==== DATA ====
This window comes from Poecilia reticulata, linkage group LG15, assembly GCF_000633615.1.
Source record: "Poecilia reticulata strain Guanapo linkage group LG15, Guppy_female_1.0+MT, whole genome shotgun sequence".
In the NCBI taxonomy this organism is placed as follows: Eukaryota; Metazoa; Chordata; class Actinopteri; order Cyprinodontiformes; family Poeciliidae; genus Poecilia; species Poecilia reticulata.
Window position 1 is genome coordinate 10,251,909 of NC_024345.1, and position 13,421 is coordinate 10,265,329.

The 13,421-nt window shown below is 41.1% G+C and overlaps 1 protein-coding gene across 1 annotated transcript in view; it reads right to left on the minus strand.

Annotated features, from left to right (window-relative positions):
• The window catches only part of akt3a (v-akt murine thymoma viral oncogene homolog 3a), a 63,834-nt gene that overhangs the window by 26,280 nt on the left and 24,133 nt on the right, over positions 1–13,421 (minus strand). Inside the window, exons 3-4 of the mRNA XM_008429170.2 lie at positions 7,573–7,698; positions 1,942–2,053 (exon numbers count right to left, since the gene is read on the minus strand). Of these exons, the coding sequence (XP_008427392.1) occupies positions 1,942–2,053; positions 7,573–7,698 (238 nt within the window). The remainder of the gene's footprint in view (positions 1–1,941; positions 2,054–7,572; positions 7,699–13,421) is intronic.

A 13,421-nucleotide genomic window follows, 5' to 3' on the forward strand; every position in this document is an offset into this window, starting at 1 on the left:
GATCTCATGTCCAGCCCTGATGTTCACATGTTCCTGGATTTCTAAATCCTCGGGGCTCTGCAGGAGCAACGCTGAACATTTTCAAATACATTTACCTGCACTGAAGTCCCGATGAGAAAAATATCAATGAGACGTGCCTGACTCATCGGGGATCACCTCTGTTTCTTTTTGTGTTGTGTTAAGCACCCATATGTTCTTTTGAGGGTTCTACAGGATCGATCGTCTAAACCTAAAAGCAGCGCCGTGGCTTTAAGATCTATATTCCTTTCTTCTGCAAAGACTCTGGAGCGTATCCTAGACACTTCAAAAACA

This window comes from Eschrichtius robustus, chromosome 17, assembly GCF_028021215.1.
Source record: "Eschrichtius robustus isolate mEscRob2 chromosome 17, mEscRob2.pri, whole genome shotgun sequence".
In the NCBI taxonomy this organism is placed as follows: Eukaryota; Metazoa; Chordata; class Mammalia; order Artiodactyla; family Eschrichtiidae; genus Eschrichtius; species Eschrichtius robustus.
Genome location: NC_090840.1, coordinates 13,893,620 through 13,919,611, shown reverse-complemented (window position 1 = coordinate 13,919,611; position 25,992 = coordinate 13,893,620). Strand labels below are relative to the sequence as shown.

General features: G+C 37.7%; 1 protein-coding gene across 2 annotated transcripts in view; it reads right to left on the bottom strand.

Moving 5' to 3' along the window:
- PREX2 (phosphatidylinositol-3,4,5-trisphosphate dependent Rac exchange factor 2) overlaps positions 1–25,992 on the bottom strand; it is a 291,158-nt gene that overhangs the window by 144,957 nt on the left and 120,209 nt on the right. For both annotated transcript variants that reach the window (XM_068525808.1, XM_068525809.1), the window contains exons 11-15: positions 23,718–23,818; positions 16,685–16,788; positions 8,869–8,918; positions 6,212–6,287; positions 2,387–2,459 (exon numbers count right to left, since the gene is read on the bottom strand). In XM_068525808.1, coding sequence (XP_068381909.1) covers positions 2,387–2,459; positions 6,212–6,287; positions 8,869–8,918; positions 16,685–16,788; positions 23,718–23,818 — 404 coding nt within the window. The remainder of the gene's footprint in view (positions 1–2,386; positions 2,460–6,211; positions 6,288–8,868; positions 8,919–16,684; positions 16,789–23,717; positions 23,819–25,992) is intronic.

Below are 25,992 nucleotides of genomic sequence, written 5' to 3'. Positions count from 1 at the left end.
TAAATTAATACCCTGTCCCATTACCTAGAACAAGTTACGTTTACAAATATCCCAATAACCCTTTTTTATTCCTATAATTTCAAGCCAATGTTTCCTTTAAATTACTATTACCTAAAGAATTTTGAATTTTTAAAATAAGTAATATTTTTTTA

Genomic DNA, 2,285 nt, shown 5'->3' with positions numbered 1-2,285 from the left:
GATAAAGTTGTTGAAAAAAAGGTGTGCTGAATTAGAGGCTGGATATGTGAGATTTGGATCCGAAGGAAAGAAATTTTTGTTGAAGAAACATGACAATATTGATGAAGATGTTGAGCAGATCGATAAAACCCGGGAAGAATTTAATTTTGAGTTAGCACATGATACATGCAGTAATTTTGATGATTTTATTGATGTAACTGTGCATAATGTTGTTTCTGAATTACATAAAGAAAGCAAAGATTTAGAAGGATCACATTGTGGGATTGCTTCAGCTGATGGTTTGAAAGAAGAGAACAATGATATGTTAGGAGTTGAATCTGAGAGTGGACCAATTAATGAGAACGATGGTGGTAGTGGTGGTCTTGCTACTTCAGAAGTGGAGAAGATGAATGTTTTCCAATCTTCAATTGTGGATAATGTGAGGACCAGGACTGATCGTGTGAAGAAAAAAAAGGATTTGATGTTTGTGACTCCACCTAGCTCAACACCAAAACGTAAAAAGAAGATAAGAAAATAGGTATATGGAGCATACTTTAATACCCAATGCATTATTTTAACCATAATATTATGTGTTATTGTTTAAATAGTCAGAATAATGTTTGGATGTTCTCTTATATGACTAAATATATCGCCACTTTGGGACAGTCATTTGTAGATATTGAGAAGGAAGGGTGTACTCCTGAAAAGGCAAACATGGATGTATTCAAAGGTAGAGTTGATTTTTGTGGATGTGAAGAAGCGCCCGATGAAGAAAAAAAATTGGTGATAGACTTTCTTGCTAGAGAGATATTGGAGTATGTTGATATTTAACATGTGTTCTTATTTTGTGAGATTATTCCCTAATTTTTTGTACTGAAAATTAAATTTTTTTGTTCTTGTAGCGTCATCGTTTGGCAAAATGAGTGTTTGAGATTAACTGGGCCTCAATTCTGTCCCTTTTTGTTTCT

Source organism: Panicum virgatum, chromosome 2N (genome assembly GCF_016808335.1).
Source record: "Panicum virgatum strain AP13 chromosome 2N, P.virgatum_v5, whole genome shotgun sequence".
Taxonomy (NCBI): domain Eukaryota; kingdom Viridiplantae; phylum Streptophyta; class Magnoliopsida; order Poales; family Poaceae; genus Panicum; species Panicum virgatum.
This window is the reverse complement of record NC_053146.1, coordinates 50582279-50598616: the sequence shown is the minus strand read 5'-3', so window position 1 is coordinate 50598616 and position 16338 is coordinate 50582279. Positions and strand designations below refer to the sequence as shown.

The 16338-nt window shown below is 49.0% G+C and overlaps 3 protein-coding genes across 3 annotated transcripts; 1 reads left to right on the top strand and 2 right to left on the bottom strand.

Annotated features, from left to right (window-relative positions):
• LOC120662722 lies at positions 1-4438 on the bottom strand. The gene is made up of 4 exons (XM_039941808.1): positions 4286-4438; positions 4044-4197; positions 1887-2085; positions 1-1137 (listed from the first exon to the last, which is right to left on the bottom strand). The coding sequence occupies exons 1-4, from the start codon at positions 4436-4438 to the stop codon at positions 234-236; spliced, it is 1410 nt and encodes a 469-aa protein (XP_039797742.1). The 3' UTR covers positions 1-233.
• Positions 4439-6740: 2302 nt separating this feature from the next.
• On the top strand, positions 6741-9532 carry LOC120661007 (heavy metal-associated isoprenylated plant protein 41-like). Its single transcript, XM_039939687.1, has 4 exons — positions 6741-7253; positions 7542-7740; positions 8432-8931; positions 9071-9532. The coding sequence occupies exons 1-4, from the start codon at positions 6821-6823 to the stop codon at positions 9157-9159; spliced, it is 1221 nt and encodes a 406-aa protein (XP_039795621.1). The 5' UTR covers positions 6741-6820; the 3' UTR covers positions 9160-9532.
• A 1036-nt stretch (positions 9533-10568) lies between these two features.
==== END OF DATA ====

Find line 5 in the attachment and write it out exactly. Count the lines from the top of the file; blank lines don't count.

The 13,421-nt window shown below is 41.1% G+C and overlaps 1 protein-coding gene across 1 annotated transcript in view; it reads right to left on the minus strand.